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Time Inconsistency in a Model with Lags, Persistence, and Overlapping Wage Contracts

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  • Goodhart, Charles A E
  • Huang, Haizhou

Abstract

The two strands in the literature of monetary analysis, namely that there are long lags of monetary policy and the adverse effects of time inconsistency, have not previously been, but need to be, integrated. To achieve such an objective, in this paper, the authors present a model of a Central Bank game with the realistic features of both lags and persistence effects naturally imbedded in overlapping wage contracts. In their more realistic model, the inflationary bias is much smaller, inflation is less volatile, and the optimal adjustment of monetary instrument needs to be smoother than previously assessed. Copyright 1998 by Royal Economic Society.

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Bibliographic Info

Article provided by Oxford University Press in its journal Oxford Economic Papers.

Volume (Year): 50 (1998)
Issue (Month): 3 (July)
Pages: 378-96

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Handle: RePEc:oup:oxecpp:v:50:y:1998:i:3:p:378-96

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Cited by:
  1. Gartner, Manfred, 2000. " Political Macroeconomics: A Survey of Recent Developments," Journal of Economic Surveys, Wiley Blackwell, Wiley Blackwell, vol. 14(5), pages 527-61, December.
  2. Gartner, Manfred, 1999. "The election cycle in the inflation bias: evidence from the G-7 countries," European Journal of Political Economy, Elsevier, Elsevier, vol. 15(4), pages 705-725, November.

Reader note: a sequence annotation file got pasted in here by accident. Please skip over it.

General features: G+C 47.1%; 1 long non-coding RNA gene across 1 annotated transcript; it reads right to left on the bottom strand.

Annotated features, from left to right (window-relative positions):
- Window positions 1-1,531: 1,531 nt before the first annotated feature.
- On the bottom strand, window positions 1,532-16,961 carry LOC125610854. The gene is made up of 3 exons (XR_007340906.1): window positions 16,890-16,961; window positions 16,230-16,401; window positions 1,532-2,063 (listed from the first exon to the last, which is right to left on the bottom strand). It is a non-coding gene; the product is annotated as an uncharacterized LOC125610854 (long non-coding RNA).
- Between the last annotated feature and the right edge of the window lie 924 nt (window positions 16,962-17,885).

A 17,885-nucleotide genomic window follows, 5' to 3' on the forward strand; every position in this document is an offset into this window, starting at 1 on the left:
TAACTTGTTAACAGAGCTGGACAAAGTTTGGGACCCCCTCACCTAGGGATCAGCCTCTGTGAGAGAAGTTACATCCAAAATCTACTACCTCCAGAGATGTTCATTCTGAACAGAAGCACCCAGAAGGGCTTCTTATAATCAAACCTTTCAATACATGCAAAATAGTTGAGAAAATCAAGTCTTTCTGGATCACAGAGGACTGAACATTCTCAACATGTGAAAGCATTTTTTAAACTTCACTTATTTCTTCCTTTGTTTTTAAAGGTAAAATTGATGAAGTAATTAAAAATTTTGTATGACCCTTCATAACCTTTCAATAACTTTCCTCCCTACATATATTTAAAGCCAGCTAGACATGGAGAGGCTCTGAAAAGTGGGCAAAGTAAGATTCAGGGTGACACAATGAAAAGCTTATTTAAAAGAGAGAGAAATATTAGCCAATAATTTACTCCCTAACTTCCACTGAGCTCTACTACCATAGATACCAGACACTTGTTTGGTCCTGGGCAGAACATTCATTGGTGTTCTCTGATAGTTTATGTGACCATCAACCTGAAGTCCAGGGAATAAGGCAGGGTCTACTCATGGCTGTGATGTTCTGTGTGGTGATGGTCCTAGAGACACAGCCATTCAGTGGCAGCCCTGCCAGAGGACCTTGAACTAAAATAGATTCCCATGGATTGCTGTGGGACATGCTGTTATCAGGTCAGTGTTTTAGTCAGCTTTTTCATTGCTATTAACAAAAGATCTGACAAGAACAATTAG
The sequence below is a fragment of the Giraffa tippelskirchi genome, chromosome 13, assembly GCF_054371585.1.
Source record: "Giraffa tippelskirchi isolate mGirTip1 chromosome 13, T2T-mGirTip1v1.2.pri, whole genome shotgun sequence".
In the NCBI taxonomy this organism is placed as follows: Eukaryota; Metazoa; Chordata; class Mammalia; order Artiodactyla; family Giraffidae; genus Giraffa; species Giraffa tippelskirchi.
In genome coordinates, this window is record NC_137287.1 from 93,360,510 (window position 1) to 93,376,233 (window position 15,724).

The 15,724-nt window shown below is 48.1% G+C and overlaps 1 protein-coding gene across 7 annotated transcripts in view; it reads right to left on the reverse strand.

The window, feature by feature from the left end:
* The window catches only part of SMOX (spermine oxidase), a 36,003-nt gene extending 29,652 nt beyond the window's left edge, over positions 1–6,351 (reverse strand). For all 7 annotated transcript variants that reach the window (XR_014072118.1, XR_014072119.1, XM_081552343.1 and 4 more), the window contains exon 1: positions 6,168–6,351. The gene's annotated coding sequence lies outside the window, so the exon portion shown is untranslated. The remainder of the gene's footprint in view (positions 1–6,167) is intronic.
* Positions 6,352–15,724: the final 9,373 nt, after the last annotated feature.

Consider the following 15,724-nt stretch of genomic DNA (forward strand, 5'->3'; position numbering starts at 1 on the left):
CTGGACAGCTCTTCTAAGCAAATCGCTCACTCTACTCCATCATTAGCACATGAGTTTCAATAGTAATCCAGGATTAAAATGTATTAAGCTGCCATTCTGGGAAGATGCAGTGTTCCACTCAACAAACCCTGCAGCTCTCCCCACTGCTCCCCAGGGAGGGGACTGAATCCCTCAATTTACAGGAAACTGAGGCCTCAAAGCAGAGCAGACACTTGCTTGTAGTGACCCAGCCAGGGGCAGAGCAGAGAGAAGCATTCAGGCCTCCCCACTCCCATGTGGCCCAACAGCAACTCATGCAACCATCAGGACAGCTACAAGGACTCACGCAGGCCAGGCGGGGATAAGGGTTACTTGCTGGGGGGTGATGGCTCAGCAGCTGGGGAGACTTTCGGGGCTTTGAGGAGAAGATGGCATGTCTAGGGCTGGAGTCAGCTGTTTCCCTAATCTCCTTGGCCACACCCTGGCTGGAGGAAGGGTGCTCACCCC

3. James Forder, 2000. "Could Reputation-Bias be a Bigger Problem than Inflation-Bias?," Economics Series Working Papers, University of Oxford, Department of Economics 22, University of Oxford, Department of Economics.
  4. Rotondi, Zeno, 2000. "Time consistent monetary policy reconsidered: may we have a deflationary bias too?," Discussion Paper Series In Economics And Econometrics, Economics Division, School of Social Sciences, University of Southampton 0004, Economics Division, School of Social Sciences, University of Southampton.
  5. Richard Mash, 2002. "Monetary Policy with an Endogenous Capital Stock when Inflation is Persistent," Economics Series Working Papers, University of Oxford, Department of Economics 108, University of Oxford, Department of Economics.
  6. Geraats, Petra Maria, 2001. "Precommitment, Transparency and Monetary Policy," Discussion Paper Series 1: Economic Studies, Deutsche Bundesbank, Research Centre 2001,12, Deutsche Bundesbank, Research Centre.
  7. James Forder, 2001. "The Theory of Credibility and the Reputation-bias of Policy," Review of Political Economy, Taylor & Francis Journals, Taylor & Francis Journals, vol. 13(1), pages 5-25.
  8. Richard Mash, 2000. "The Time Inconsistency of Monetary Policy with Inflation Persistence," Economics Series Working Papers, University of Oxford, Department of Economics 15, University of Oxford, Department of Economics.
  9. Heinz-Peter Spahn, 2001. "On the theory of interest rate policy," Banca Nazionale del Lavoro Quarterly Review, Banca Nazionale del Lavoro, Banca Nazionale del Lavoro, vol. 54(219), pages 355-380.
  10. Hossein Samiei & Jan Kees Martijn, 1999. "Central Bank Independence and the Conduct of Monetary Policy in the United Kingdom," IMF Working Papers, International Monetary Fund 99/170, International Monetary Fund.
  11. Peter Howells, 2009. "Independent Central Banks: Some theoretical and empirical problems?," Working Papers, Department of Accounting, Economics and Finance, Bristol Business School, University of the West of England, Bristol 0908, Department of Accounting, Economics and Finance, Bristol Business School, University of the West of England, Bristol.

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